I've been on a behavioral finance reading spree lately, consuming Inside the Investor's Brain (Richard Peterson), A Random Walk Down Wall Street (Burton Malkiel), and Behavioral Finance (William Forbes) in the last month. As much as I enjoyed those books, The Little Book of Behavioral Investing - How Not to Be Your Own Worst Enemy by James Montier was my favorite of the bunch. In a little over 200 pages, Mr. Montier went over many of the common mistakes/biases investors make, and suggested ways to over come them. A couple of my key take-aways are outlined below.
Less Information Is More
When looking at a public company as an investment opportunity, it's overwhelming to consider all the information available. Concentrating on a few key facts, such as yield, payout ratio, history of dividend increases, EPS growth, and P/E for a dividend investor yields far better results than trying to incorporate every piece of data available.
Focus on Facts, Not Stories
Just because a company has a great story, it doesn't mean the company is a great investment. Don't get me wrong, I enjoy hearing how Tesla is attempting to move consumers away from gas-guzzling cars, I wish First Solar lots of luck in installing solar solutions around the world, and I hope Go Pro can live up to the hype of their IPO, but I wouldn't invest in any of these companies. Their facts simply don't fit into my investment criteria, and I doubt they ever will.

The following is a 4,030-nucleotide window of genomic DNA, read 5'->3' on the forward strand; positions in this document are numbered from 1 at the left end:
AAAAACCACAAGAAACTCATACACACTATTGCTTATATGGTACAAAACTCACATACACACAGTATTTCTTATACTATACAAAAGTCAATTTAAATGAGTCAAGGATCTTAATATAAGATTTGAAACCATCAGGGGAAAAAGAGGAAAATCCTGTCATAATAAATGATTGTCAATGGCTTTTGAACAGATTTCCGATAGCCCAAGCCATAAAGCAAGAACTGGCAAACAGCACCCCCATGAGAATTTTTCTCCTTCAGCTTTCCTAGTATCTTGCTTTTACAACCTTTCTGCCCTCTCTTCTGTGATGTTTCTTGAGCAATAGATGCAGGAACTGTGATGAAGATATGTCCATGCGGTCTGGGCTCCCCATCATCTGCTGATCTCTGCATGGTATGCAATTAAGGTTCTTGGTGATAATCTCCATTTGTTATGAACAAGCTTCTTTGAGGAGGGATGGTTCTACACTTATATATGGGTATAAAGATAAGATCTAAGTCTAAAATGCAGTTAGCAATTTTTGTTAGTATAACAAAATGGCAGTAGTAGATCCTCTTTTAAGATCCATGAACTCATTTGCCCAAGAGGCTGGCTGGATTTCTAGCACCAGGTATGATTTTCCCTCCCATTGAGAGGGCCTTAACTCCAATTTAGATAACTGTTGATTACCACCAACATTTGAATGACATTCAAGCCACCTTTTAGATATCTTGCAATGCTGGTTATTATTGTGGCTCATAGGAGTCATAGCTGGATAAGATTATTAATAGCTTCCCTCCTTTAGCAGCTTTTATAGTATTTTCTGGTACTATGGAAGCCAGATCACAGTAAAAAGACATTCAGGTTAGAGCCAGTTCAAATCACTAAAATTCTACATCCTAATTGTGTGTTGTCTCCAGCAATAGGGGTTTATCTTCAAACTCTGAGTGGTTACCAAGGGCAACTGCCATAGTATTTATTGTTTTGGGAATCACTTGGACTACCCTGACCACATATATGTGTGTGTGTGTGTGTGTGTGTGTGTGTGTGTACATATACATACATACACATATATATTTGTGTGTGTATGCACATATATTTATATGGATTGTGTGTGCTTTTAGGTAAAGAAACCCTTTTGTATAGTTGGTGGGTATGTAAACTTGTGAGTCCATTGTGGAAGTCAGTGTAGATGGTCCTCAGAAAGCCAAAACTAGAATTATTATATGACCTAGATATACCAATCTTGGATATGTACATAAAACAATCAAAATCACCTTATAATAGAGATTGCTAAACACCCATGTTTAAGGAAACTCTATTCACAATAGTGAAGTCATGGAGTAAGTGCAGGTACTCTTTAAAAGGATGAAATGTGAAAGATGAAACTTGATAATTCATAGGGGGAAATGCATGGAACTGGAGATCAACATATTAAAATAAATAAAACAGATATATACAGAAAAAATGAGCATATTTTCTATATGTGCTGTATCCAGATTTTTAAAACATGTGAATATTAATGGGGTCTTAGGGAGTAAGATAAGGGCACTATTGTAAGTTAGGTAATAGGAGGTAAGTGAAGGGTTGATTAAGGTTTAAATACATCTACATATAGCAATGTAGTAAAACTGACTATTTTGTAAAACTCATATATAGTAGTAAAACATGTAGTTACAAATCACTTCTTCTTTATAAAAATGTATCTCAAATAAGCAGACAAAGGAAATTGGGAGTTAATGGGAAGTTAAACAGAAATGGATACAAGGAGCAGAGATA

There is Great Value in Doing Nothing
The media, the investment industry, and financial intermediaries all encourage investors to trade frequently to build wealth. Due to transaction costs, over-trading kills investment returns. Furthermore, investors suffer from biases of trading out of winners too soon, and holding onto losers. Unless there's a compelling reasons for me to trade, I'll simply sit on my investment portfolio, and invest new cash in the most promising investments.
It's All About the Investment Process
Mr. Montier encourages investors to focus on their investment process, as opposed to the outcomes. He suggests investors keep a trade journal (much like I've used this blog) to keep track of their process and how they came to their buy/sell decisions. Since the market is largely out of the investor's control, focusing on the process allows the investor to see flaws and correct them going forward. One particular lesson I learned in this area is to document my trade decisions when selling a winner. I fall into the group who sells winners too soon (i.e. Home Capital, Walgreens, Canadian Western Bank, etc.) and I have to figure out why I do that. Holding on will help my investment returns in the future.
The Little Book of Behavioral Investing has helped me see flaws in my investment process and thinking, and I'll be adding it to my permanent investing library. I'd encourage all serious, long-term investors to give Mr. Montier's book a thorough read. You'll be happy you did.